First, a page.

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December 11, 2010

Openleaks – A new era begins

The past few months have been full of stories about the website Wikileaks. Personally I think Assange is a hoax. After watching a couple of interviews with him, it is evident he has no good intentions, but focus on building the myth about himself. Neither do I necessarily like the idea of government and corporate information leaking onto the web. I believe that there is need for secrecy in many cases. However, what I think and believe in is not important.

My dislike of Assange as an individual is nothing I do alone. Even people within Wikileaks have now turned against Assange. This have led to a the launch of a new service on Monday, called Openleaks. What Openleaks promises to do is to not only share the information, but also share the technology behind the service. This means that whilstleblowers will be able to launch similar websites all over the world.

This is not a new idea, but the implication is quite vast on the ability of governments to regulate and power down these websites. We’ve seen it in the affiliate business, we’ve seen it in the seeding business, we’ve seen it in the general information distribution business and we are seeing it in the e-commerce business. As technology becomes easily accessible for people to copy and reproduce, government legislation and institutions ability to react are too slow.

When institutions don’t have a chance:

  • There is an information co-ordination problem
  • Many people have access to small bits of the full picture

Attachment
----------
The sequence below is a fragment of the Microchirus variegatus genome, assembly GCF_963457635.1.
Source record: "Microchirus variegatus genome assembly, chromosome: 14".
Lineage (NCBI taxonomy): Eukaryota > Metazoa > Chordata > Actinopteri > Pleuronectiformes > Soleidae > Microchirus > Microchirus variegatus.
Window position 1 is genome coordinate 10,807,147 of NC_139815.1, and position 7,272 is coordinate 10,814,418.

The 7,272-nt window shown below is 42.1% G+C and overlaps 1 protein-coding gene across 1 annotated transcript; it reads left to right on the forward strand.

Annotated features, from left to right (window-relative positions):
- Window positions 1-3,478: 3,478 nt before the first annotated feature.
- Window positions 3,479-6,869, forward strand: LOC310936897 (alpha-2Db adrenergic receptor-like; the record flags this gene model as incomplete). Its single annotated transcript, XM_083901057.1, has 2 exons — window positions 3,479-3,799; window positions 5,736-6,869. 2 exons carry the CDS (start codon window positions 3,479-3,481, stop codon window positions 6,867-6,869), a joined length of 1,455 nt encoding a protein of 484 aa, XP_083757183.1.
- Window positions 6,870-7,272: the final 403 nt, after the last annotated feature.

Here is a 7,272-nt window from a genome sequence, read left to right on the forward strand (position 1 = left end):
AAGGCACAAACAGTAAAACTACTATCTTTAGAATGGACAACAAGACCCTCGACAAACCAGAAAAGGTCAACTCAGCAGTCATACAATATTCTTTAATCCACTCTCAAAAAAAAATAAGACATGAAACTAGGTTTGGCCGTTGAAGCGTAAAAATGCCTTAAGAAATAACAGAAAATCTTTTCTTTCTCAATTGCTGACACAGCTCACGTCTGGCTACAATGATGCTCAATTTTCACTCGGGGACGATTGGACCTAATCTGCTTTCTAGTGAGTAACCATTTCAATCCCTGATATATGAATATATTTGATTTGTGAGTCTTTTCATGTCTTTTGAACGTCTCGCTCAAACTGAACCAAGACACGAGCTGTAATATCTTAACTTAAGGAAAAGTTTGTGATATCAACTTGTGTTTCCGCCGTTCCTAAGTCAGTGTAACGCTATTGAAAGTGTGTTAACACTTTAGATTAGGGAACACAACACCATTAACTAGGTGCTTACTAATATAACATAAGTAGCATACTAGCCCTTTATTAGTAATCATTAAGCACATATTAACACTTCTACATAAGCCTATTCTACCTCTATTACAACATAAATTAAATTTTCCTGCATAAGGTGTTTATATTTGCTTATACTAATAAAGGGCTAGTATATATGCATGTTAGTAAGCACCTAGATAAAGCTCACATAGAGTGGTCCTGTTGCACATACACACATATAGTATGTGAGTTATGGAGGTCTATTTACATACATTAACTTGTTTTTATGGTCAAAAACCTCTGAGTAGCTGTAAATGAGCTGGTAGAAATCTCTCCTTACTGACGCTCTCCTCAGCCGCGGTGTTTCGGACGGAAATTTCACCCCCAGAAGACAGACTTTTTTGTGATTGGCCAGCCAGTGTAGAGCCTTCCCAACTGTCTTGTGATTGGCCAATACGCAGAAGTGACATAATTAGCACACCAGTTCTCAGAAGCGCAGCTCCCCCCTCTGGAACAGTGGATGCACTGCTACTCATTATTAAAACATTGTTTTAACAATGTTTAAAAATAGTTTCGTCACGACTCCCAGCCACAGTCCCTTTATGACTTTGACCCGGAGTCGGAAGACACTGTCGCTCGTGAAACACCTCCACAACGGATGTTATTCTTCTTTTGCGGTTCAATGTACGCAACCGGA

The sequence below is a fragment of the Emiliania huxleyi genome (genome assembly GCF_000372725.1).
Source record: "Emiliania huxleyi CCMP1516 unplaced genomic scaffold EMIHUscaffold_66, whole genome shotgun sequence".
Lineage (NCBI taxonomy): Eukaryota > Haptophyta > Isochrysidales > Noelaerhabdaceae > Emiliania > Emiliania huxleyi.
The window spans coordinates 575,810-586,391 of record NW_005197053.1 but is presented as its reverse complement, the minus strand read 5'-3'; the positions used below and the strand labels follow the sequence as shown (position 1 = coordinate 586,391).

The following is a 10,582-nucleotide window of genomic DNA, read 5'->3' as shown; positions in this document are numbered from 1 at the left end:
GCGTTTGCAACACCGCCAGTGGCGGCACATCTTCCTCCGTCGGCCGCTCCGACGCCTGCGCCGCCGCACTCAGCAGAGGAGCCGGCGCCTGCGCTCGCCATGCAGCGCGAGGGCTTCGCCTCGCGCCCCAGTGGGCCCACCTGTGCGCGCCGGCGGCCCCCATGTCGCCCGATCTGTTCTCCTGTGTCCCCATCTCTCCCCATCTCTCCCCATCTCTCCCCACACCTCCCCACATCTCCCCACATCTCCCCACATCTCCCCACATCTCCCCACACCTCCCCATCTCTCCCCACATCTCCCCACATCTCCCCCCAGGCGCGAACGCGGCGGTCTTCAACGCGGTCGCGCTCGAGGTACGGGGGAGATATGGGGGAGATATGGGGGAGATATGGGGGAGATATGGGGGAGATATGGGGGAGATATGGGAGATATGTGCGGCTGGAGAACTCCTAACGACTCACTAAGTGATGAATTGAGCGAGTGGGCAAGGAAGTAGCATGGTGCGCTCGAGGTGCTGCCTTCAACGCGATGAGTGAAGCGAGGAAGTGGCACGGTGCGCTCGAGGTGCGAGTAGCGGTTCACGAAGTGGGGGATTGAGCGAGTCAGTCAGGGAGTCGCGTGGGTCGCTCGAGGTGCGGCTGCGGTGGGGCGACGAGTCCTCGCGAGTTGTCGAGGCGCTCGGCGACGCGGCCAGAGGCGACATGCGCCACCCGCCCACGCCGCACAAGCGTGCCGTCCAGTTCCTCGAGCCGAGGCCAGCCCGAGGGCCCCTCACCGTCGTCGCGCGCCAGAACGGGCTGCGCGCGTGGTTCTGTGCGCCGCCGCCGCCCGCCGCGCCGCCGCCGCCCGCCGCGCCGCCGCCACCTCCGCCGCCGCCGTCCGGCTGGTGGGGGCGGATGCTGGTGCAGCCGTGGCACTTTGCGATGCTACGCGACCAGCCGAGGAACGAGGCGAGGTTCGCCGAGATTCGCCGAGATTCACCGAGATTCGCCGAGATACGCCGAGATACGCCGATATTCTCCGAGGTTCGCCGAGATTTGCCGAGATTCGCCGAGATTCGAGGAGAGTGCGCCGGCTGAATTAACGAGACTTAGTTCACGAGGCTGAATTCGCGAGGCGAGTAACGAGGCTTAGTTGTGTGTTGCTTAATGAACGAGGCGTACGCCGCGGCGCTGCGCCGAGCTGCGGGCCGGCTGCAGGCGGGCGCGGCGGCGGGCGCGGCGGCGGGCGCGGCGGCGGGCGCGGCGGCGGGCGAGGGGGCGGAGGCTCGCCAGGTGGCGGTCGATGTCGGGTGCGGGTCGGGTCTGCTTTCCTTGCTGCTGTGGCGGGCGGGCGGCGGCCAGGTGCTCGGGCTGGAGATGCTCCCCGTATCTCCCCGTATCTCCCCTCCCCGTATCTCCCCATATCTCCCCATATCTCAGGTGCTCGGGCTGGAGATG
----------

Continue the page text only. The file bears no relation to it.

• Technology is standardized and made accessible for everyone to use

What I suspect Openleaks will do, is to change the way that corporations will have to do business. Just like Facebook changed the face of the social web, a service like Openleaks, will change the way we share sensitive information online. In the long run this will lead to a situation where all information is known by the web instantly and is thus public as soon as it happens. There is simply put, no possibility to hide away the dirt.

Wikileaks didn’t create this as it was a heavily institutional website. But when you let the users take over, it will become better in quality, more trustworthy and more transparent. It will be like the switch from Britannica to Wikipedia. Accuracy will increase and the aggregated truth will be more “truthful” than what even Wikileaks have been able to portray.

Why do I write about this?

Well… If you are a company with some skeletons in your closet. Start dusting them of and putting the nicest crisis management clothes on them. They are about to walk out on the streets.

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October 12, 2009

Who wants to pay for the profits?

Some economics
In a perfect market economy, the price we pay equals the marginal cost of producing that last piece of product put out on the market. Profits are created where there is an inbalance between supply and demand in the market. In theory, supply will increase as long as there are profits to be made.

In reality however, this has not been a likely scenario as the perfect market needs complete information. In a world where there has been a lack of information, profits have been possible as demand or supply has not been transparent.

Now watch this video:

The long tail theory that Clay Shirky is talking about in his video above would incur that we should expect that the future will bring a next to perfect supply of information about both supply and demand. Thus, profits that are constructed from non-transparent institutions, or producing business models, will diminish over time.

Read More

September 25, 2009

Guilty by association – LinkedIn Spammers delight

Have you had a distant colleague who tried to add you on LinkedIn? Perhaps a person you do not know, and most of all didn’t know worked at the same company? Congratulations, YOU are a victim of the latest LinkedIn spam.

Virtually their tactic is like this:

  1. They sign up for an account on LinkedIn
  2. They compose a very short profile, usually without a picture
  3. They write that they represent the same company as you do